I picked up the pace a little, got a sudden case of I gotta pee nerves and had to detour to the portajohn. While in semi darkness, as I listened to my own ragged breathing of chemical fumes, I had a moment to consider how giving birth to three children has robbed me of control, not just of my bladder but of many other things in my life. I also realized that the majestic rising like a phoenix story I was going to share with my friends as proof of the power of sobriety was going to take a beating when I mentioned that I peed myself a little right in the middle of the majestic rise. So I was rushing and banging my elbows on the side of the portajohn trying to get myself all re-combobulated and back out onto the road, all the while picturing myself crossing the finish dead last. I envisioned the race organizers having already dismantled the clock, packing up their gear and no one left but my poor family huddled and waiting in the freezing cold. Talk about a visual. Clearly, if you are trying to go “all in” on cognitive restructuring along with all of it’s wholesome emphasis on asking “is this true?” then none of this sort of thinking was the way to go. But there it was: That voice, the one that’s been in my head for as long as I can remember. The one that tells me I’m not strong, not enough, not able, not worthy. It stuck with me through about mile 5. And then the course led me off the beach road up a steep ramp to the boardwalk for the final mile. The wind hit me full blast, knocking me backward and I looked to my left and saw that amazing postcard vista again and then I had a new set of thoughts. “I can’t believe I’m actually looking at the ocean right now. Or that I’m doing this. Four hundred days ago I was almost dead from drinking. I just ran five freaking miles. Wow, this wind is seriously intense. But I’m still going and I’m going to finish this race..”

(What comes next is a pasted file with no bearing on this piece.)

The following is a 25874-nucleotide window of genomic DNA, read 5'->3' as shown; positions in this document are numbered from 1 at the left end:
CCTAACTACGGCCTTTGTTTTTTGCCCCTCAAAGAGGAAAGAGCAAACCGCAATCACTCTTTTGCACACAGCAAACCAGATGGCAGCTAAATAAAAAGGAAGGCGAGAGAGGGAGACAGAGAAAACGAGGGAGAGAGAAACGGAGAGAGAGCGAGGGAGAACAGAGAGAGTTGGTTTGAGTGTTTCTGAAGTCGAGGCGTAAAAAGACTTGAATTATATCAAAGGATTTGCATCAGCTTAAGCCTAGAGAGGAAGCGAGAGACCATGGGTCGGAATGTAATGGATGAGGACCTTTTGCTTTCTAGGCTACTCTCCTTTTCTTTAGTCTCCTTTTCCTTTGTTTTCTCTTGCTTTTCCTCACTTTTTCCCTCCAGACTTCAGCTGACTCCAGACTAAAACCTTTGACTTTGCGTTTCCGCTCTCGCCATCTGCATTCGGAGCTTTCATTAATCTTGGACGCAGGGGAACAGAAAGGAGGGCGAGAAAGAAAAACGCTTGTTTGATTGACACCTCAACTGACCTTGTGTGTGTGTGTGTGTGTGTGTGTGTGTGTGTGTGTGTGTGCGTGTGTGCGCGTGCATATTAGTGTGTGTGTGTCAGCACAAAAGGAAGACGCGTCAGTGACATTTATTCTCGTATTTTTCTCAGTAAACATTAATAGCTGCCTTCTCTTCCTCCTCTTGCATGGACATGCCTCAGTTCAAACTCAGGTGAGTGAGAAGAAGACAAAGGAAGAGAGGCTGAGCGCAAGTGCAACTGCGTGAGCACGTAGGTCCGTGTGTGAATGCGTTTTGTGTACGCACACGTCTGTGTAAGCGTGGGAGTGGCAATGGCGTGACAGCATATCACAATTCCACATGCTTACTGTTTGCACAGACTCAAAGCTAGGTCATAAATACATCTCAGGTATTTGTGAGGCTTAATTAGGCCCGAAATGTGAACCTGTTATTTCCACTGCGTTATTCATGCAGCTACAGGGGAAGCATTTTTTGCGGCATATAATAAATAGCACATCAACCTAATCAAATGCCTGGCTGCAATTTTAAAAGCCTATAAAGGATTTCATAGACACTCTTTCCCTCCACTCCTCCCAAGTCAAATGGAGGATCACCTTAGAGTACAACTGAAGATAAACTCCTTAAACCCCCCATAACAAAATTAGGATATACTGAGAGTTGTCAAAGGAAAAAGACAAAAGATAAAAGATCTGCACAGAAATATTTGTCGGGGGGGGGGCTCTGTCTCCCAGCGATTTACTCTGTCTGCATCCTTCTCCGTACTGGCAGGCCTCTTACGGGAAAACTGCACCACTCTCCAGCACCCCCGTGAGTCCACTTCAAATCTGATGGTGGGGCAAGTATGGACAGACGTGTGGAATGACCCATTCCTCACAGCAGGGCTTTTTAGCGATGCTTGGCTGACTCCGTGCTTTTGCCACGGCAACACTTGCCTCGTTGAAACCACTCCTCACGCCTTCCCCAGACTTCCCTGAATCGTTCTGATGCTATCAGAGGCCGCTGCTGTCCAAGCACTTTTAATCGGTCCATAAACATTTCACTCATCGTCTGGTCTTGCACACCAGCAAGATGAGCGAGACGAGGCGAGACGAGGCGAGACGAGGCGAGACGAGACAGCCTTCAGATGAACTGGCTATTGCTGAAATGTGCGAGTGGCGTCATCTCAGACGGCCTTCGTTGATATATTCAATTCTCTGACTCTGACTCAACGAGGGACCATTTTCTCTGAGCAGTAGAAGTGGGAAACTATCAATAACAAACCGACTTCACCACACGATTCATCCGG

That new voice is just a small voice sometimes, and in things like races where I’m slow and just getting back into running I feel like it’s silly to be giving myself pep talks. When people are conquering far bigger races and mounting huge comebacks, it’s easy to feel like my own little raggedy runs aren’t important. The woman who placed first in my race finished her 10k so quickly she had time to stroll around a little and probably have a snack before running the 5k that began an hour after our race. She ended up being the overall winner in that one. I don’t care who you are, that’s impressive. And even more so when you find out that she’s 48 years old. I can’t help but wonder what her motivation is and where you get that kind of drive and I try imagine all of her Whys. But her story is hers. Just like mine is mine. And when I think about how far I’ve come from my last day one to this day, I feel pride. I wouldn’t have lasted much longer living the way I was. I had given up on every dream I had and spent more hours recovering from the severe abuse I was putting my body through than hours spent doing any actual living. If I was sore it wasn’t because I had just run six miles after running five the day before and maybe three the day before that. It was because I had blacked out and fallen again and had mystery bruises and because actual breathing, the in and out and the moving and the talking and actual functioning had become sheer agony. I would try to drink to numb it out and then hope to never wake up.
So when I crossed the finish line it may have just been an 11 minute per mile 10k done by a novice middle aged mom of three and utterly non-impressive to what I consider “real runners” but to me it was more than that. It’s living, moving, breathing proof that I’m alive again. I’m moving forward and taking on challenges that scare me. I’m staring down a road and yes, people may be much further ahead than I am. But I’m moving. One day at a time. One mile at time. I’m going to do this. And keep doing it. And if some days the wind knocks me back and the challenge makes me literally pee my pants, then so be it. That’s why they make black leggings.